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Ever since his days growing up in Rhode Island during the birth of hip-hop in the early ‘80s, Mr. J. Medeiros remembers blasting the classic beats of Run DMC, Kurtis Blow, and Grandmaster Flash from his Fisher Price radio. Next came his complete submersion into hip-hop culture as a b-boy and graffiti artist. Then the producer/emcee reached beyond the beats to change the lives around him through volunteering for humanitarian organizations AmeriCorps and Habitat for Humanity. He says this work is really just an extension of his music, which is fueled by the desire to ask the tough questions of humanity and to see the world through eyes other than his own.


When Mr J. got involved in graffiti crews in Colorado Springs, CO and eventually wrote his first rap nine years ago when he became a member of the hip-hop collective the Procussions. He has since toured the world, recorded two Procussions albums, begun his own record company HyDef Laboratories, and over the past three years has been producing and recording his solo debut album Of Gods and Girls, an album released this summer that at the very least responds to the current controversy of the misogyny in hip-hop lyrics, but even goes beyond by asking deeper questions of love, gender roles, and the depravity and redemption of the human spirit. At the core of the album is the song “Constance”, a story that vividly tells the story of a 14-year-old Philippino girl who is sold into world of child pornography and human trafficking. Of the serendipitous making of the “Constance” video, Mr J. says, “A guy who I hardly knew from Chicago had heard the song and without me knowing made the video for free and gave it to me. And now the video is going to be run on VH1.”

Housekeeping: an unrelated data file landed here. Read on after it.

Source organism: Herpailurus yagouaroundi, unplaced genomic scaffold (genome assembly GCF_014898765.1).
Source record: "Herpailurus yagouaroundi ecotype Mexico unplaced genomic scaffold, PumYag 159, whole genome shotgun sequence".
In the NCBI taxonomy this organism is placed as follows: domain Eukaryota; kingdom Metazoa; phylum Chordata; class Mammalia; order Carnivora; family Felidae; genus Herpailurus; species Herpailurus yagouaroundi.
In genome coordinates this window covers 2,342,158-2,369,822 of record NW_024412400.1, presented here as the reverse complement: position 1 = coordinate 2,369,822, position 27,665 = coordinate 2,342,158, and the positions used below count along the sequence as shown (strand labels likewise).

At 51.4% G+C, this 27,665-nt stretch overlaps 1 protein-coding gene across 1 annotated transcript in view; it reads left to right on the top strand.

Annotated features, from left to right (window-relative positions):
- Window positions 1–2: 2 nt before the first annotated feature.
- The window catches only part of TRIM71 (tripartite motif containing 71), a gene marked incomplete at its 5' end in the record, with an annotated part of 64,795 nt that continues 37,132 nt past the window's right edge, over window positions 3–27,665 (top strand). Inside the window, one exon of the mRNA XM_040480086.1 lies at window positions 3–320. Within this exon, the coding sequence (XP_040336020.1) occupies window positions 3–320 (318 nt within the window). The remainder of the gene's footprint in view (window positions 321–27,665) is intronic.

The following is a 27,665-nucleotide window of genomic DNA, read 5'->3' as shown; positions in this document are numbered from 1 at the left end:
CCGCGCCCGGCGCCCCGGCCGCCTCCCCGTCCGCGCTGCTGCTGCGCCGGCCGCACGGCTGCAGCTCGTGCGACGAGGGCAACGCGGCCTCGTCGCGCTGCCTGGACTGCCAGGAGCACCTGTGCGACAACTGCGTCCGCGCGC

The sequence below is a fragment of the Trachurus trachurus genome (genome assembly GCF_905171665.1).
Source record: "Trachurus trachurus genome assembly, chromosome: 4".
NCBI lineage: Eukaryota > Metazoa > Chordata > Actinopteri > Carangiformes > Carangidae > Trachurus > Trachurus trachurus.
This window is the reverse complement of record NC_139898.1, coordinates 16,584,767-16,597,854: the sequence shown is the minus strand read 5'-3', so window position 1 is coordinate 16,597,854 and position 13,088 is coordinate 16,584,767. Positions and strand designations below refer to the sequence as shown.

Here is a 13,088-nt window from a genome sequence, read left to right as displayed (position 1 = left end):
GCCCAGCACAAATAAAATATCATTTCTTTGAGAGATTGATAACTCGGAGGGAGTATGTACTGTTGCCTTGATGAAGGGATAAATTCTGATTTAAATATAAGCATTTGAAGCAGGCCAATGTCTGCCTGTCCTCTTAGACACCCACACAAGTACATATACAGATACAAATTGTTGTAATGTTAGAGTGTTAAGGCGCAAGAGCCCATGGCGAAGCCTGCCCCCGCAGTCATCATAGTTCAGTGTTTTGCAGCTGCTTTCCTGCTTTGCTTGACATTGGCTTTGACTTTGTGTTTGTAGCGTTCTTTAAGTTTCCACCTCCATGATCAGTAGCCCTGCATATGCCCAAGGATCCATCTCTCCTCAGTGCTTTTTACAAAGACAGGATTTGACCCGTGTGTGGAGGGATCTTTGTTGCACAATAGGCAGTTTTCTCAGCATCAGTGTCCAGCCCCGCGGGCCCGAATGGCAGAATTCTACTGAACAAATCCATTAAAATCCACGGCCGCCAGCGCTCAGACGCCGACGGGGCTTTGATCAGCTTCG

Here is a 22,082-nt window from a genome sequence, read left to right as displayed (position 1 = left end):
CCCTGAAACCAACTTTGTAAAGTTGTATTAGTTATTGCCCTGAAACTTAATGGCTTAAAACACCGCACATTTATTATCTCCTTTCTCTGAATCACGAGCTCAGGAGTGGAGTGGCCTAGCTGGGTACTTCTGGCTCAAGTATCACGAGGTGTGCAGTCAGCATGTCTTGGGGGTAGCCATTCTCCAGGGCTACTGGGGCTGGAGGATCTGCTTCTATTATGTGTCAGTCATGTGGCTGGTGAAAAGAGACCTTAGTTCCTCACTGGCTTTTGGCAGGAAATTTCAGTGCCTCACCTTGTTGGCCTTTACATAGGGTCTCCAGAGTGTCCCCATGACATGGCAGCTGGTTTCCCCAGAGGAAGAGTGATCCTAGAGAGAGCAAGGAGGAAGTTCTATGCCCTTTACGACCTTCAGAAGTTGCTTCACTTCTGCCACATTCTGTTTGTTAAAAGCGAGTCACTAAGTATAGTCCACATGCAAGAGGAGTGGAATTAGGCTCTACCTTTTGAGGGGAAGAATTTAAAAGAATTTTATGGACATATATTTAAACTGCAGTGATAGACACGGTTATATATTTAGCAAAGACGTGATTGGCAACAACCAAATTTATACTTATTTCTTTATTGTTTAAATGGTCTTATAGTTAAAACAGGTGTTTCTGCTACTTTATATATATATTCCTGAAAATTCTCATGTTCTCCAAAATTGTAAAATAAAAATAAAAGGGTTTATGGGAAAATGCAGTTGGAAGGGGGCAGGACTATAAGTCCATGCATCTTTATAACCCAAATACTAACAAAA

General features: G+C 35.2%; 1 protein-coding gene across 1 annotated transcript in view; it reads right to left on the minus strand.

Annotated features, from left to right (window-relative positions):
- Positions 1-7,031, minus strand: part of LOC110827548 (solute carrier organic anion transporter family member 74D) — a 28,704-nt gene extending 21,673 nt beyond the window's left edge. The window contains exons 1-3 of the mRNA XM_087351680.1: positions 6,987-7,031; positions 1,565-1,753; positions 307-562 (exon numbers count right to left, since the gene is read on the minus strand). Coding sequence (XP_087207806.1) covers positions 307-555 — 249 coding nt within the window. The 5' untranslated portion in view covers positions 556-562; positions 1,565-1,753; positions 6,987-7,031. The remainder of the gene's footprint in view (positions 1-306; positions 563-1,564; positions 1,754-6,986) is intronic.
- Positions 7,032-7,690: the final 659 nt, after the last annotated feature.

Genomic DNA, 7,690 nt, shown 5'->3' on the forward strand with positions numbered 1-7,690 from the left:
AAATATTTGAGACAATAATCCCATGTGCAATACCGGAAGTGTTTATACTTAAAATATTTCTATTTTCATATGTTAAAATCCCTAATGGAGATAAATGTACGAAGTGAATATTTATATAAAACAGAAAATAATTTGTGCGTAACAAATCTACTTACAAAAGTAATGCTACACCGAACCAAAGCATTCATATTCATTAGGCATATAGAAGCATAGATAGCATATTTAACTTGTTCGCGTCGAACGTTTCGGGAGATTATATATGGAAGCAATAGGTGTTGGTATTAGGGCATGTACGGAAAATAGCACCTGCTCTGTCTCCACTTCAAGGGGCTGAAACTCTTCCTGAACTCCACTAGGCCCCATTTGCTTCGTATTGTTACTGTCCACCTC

After discussing how his love for hip-hop began, he dove into the taboo issue of Internet porn and human trafficking and why the majority of the users are male and what that says about the current state of the world. Mr. J candidly answered questions about the vulnerability he shows on the album and how showing his humanity impacts the state of the independent artist and how different the music industry would be if fans really knew how powerful they are.


After several rings, from his home in L.A., Mr J. answered the phone.


You sound a little out of breath? Everything okay?
I think I just ran about two miles in fiveminutes. I was expecting the call and I heard the phone ringing and then sprinted to catch it.

Let me know when you’re ready.
That’s cool. Go ahead, fire away.


Back when you first started making music with the Procussions what made you want to move the group from Colorado Springs to LA?
I’m a very DIY kind of guy and when we were in Colorado Springs I started my own record company, hip-hop radio station, and local scene since there wasn’t any hip-hop scene in the area. The Procussions moved to LA because there wasn’t anywhere else to go in Colorado Springs so I did what we’ve always done and moved to L.A. and started from the ground up again. I’ve always had to push because I know that there’s no free handouts.


In Rhode Island, you grew up saturated in hip-hop culture then you started to get involved with the community outreach programs and then went back to the music. What brought you back to the music full-time?